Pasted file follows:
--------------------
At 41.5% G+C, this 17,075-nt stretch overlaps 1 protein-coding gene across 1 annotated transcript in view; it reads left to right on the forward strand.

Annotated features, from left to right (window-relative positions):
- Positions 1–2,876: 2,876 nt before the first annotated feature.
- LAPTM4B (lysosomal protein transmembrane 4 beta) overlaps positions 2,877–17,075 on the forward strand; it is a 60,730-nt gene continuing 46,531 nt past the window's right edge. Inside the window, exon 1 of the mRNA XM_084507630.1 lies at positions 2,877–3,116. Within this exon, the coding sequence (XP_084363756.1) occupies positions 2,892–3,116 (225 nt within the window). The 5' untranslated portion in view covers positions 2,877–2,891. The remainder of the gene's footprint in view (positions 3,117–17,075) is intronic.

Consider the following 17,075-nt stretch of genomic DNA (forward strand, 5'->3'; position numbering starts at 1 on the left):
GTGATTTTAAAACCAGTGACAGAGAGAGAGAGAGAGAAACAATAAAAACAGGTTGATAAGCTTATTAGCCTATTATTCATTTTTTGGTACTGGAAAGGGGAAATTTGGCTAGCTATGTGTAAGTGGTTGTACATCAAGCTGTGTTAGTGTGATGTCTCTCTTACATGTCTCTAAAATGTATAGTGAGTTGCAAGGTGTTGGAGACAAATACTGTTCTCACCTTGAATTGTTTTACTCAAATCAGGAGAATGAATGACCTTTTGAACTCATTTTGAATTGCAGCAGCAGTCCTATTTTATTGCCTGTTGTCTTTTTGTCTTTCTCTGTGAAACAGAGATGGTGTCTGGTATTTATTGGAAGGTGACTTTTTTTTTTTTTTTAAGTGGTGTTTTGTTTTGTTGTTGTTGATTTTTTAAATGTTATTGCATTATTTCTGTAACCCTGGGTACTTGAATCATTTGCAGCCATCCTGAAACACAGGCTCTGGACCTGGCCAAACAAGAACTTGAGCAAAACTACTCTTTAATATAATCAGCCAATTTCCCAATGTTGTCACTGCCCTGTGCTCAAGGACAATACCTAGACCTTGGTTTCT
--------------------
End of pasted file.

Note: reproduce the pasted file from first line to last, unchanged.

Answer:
At 41.5% G+C, this 17,075-nt stretch overlaps 1 protein-coding gene across 1 annotated transcript in view; it reads left to right on the forward strand.

Annotated features, from left to right (window-relative positions):
- Positions 1–2,876: 2,876 nt before the first annotated feature.
- LAPTM4B (lysosomal protein transmembrane 4 beta) overlaps positions 2,877–17,075 on the forward strand; it is a 60,730-nt gene continuing 46,531 nt past the window's right edge. Inside the window, exon 1 of the mRNA XM_084507630.1 lies at positions 2,877–3,116. Within this exon, the coding sequence (XP_084363756.1) occupies positions 2,892–3,116 (225 nt within the window). The 5' untranslated portion in view covers positions 2,877–2,891. The remainder of the gene's footprint in view (positions 3,117–17,075) is intronic.

Consider the following 17,075-nt stretch of genomic DNA (forward strand, 5'->3'; position numbering starts at 1 on the left):
GTGATTTTAAAACCAGTGACAGAGAGAGAGAGAGAGAAACAATAAAAACAGGTTGATAAGCTTATTAGCCTATTATTCATTTTTTGGTACTGGAAAGGGGAAATTTGGCTAGCTATGTGTAAGTGGTTGTACATCAAGCTGTGTTAGTGTGATGTCTCTCTTACATGTCTCTAAAATGTATAGTGAGTTGCAAGGTGTTGGAGACAAATACTGTTCTCACCTTGAATTGTTTTACTCAAATCAGGAGAATGAATGACCTTTTGAACTCATTTTGAATTGCAGCAGCAGTCCTATTTTATTGCCTGTTGTCTTTTTGTCTTTCTCTGTGAAACAGAGATGGTGTCTGGTATTTATTGGAAGGTGACTTTTTTTTTTTTTTTAAGTGGTGTTTTGTTTTGTTGTTGTTGATTTTTTAAATGTTATTGCATTATTTCTGTAACCCTGGGTACTTGAATCATTTGCAGCCATCCTGAAACACAGGCTCTGGACCTGGCCAAACAAGAACTTGAGCAAAACTACTCTTTAATATAATCAGCCAATTTCCCAATGTTGTCACTGCCCTGTGCTCAAGGACAATACCTAGACCTTGGTTTCT